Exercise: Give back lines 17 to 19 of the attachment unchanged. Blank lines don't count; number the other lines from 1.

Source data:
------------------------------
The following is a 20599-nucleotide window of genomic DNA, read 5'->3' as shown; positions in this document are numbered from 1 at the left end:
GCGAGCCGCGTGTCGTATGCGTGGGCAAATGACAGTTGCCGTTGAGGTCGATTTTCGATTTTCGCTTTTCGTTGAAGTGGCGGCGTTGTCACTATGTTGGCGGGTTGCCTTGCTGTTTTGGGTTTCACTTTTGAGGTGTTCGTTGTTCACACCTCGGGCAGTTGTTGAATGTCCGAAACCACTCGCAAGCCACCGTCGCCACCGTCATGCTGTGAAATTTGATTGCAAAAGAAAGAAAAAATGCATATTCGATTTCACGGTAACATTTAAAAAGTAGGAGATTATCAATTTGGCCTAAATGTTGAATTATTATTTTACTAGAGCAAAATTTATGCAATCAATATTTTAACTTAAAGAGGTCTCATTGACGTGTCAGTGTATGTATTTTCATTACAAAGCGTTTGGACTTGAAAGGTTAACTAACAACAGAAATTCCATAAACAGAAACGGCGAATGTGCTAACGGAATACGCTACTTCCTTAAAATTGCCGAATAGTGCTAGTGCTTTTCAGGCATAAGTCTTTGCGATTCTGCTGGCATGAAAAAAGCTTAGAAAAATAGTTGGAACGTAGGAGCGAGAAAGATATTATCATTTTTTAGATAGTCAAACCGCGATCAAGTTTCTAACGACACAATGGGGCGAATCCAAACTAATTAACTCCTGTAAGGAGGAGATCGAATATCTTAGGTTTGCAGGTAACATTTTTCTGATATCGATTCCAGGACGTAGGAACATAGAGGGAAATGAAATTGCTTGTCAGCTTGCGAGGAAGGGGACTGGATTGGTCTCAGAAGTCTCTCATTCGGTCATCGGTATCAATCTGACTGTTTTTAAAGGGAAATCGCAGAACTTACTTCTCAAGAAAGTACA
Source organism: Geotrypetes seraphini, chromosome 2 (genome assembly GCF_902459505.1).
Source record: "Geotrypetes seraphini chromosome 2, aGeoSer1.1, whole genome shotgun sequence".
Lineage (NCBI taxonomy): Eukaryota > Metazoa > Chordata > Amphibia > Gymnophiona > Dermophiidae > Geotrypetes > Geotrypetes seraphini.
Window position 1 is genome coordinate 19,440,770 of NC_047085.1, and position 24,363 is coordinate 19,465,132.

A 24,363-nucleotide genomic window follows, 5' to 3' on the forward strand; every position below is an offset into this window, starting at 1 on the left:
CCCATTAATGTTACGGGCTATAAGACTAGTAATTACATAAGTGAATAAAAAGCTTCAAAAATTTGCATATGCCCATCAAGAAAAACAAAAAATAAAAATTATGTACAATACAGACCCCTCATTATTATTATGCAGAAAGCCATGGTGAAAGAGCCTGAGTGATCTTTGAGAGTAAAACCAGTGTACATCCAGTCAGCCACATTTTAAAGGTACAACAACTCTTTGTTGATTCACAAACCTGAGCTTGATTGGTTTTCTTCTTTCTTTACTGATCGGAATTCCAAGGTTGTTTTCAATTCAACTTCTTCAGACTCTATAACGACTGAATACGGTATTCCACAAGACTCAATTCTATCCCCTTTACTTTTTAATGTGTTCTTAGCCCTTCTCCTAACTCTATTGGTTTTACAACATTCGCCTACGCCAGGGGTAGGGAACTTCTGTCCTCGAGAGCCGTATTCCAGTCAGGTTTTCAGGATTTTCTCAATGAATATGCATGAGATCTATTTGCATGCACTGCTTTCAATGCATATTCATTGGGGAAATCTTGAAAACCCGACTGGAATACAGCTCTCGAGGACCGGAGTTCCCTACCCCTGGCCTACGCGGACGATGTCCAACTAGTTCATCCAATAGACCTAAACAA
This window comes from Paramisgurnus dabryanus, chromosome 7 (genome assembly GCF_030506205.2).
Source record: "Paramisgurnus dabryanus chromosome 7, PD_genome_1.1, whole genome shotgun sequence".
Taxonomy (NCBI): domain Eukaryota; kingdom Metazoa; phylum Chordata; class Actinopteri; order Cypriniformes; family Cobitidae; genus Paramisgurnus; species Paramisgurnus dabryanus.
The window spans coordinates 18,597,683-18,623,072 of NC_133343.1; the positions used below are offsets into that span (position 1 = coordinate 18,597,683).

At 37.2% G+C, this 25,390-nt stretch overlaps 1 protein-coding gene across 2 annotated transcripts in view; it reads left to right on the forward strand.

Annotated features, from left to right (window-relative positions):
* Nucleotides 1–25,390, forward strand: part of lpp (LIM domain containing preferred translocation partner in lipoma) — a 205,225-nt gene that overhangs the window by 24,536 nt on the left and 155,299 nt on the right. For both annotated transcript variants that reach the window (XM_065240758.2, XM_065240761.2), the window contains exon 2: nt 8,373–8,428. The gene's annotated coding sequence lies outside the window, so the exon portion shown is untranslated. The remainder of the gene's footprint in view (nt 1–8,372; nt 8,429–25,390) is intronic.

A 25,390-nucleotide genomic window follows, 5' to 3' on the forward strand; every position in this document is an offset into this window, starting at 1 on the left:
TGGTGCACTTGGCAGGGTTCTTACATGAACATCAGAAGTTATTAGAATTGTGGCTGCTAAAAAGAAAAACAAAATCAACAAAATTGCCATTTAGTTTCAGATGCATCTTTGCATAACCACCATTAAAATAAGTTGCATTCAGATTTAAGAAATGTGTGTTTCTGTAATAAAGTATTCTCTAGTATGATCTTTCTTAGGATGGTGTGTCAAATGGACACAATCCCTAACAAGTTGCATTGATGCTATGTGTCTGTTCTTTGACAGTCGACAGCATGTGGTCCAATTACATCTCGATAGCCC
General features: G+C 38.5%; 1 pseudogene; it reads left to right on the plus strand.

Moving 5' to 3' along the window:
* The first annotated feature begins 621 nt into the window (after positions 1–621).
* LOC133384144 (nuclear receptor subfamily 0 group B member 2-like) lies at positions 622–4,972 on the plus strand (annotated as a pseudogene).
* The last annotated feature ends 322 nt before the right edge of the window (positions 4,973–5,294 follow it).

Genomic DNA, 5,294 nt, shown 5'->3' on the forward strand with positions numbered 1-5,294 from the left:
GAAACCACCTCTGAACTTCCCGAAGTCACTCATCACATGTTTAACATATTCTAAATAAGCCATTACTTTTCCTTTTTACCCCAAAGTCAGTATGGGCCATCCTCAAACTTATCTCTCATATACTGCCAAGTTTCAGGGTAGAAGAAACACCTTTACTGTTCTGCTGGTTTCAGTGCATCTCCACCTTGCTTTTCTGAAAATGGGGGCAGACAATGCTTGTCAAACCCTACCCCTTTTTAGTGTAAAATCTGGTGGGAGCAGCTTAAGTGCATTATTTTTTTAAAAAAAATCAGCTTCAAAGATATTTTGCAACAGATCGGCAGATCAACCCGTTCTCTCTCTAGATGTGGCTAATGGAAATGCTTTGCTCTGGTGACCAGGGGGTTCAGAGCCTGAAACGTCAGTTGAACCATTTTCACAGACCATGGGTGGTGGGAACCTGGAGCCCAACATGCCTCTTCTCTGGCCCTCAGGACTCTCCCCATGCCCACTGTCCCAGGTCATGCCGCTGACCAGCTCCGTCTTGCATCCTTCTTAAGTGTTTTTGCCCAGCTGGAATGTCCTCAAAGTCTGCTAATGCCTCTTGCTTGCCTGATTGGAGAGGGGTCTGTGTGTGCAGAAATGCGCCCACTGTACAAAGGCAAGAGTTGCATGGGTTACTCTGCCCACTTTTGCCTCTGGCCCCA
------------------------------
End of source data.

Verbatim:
TGGTGCACTTGGCAGGGTTCTTACATGAACATCAGAAGTTATTAGAATTGTGGCTGCTAAAAAGAAAAACAAAATCAACAAAATTGCCATTTAGTTTCAGATGCATCTTTGCATAACCACCATTAAAATAAGTTGCATTCAGATTTAAGAAATGTGTGTTTCTGTAATAAAGTATTCTCTAGTATGATCTTTCTTAGGATGGTGTGTCAAATGGACACAATCCCTAACAAGTTGCATTGATGCTATGTGTCTGTTCTTTGACAGTCGACAGCATGTGGTCCAATTACATCTCGATAGCCC
General features: G+C 38.5%; 1 pseudogene; it reads left to right on the plus strand.

Moving 5' to 3' along the window: